This text is part of:
Table of Contents:
 and broken, but so established as to make a thorough defense of the village and of the Confederate line of retreat. I hardly think that Johnston could have done better, even if he had followed up more quickly Carlin's retiring men. There was so much more woodland than open ground in the vicinity of Bentonville and so much marshy or spongy soil that quick maneuvering was impossible. Leading my force, I approached Bentonville, threw a brigade and battery toward Cox's bridge to save it, and kept back any enemy coming from that quarter. The bridge was burned upon our approach. We had similar experience to Slocum with detachments of the Confederate cavalry becoming more and more stubborn as we advanced. A little nearer the village we struck a crossroad where there was a Confederate outpost held by infantry in the edge of a wood. This caused the deployment of a part of Woods's division, which was on the lead. The point was soon cleared, though a strong Confederate skirmish line well reinforced kept us and Slocum (or I should say Hazen) back; that was Hazen's position after Slocum had closed up upon Johnston's new works. The Confederate resistance was so great that it took me until three o'clock in the afternoon to make close connections. During the remainder of the day some artillery firing occurred and continuous skirmishing, but there was no real battle while I was bringing my troops into position. Thus I had Logan occupy the portion of the front next to Slocum and Blair deploy his division on the right, farther along. In this way we embraced the works of the Confederates. One of the officers of my staff visited Slocum himself as soon as we were in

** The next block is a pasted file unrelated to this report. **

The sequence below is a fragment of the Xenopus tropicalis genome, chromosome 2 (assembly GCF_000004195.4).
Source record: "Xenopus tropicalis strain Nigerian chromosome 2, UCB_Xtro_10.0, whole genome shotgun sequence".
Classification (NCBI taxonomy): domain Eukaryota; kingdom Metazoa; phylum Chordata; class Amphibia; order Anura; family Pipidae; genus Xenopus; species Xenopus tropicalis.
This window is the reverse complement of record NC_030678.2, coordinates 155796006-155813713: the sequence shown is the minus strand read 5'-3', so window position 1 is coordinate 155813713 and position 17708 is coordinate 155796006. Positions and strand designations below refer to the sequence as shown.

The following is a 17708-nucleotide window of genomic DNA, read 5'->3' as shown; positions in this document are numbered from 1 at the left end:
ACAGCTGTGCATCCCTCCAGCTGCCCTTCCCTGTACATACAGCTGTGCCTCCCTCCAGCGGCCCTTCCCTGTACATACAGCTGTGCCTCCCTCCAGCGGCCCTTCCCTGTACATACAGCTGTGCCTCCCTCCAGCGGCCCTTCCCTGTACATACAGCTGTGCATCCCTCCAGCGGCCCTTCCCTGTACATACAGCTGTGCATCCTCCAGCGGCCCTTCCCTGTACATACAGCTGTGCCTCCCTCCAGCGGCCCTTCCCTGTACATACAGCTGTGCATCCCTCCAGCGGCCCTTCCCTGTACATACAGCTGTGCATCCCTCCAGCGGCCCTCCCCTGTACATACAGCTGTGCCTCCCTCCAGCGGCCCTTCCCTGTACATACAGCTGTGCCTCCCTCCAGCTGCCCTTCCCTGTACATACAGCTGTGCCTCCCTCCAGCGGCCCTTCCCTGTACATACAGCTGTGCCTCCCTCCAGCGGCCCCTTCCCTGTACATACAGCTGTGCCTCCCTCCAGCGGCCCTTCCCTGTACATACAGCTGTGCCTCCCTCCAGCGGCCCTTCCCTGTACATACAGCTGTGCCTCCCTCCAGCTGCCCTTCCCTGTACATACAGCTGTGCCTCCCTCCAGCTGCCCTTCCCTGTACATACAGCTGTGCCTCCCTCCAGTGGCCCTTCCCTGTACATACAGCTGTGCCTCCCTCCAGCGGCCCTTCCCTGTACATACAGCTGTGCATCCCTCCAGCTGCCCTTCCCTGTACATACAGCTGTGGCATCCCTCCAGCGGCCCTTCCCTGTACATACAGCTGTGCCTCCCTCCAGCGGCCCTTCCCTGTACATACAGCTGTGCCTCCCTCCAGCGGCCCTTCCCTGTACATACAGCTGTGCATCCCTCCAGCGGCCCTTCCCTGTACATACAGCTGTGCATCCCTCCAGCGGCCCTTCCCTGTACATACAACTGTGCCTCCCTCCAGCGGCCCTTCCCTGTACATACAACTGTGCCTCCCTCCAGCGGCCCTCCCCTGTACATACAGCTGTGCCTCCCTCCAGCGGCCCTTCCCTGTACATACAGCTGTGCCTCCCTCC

This work is licensed under a Creative Commons Attribution-ShareAlike 3.0 United States License.
An XML version of this text is available for download, with the additional restriction that you offer Perseus any modifications you make. Perseus provides credit for all accepted changes, storing new additions in a versioning system.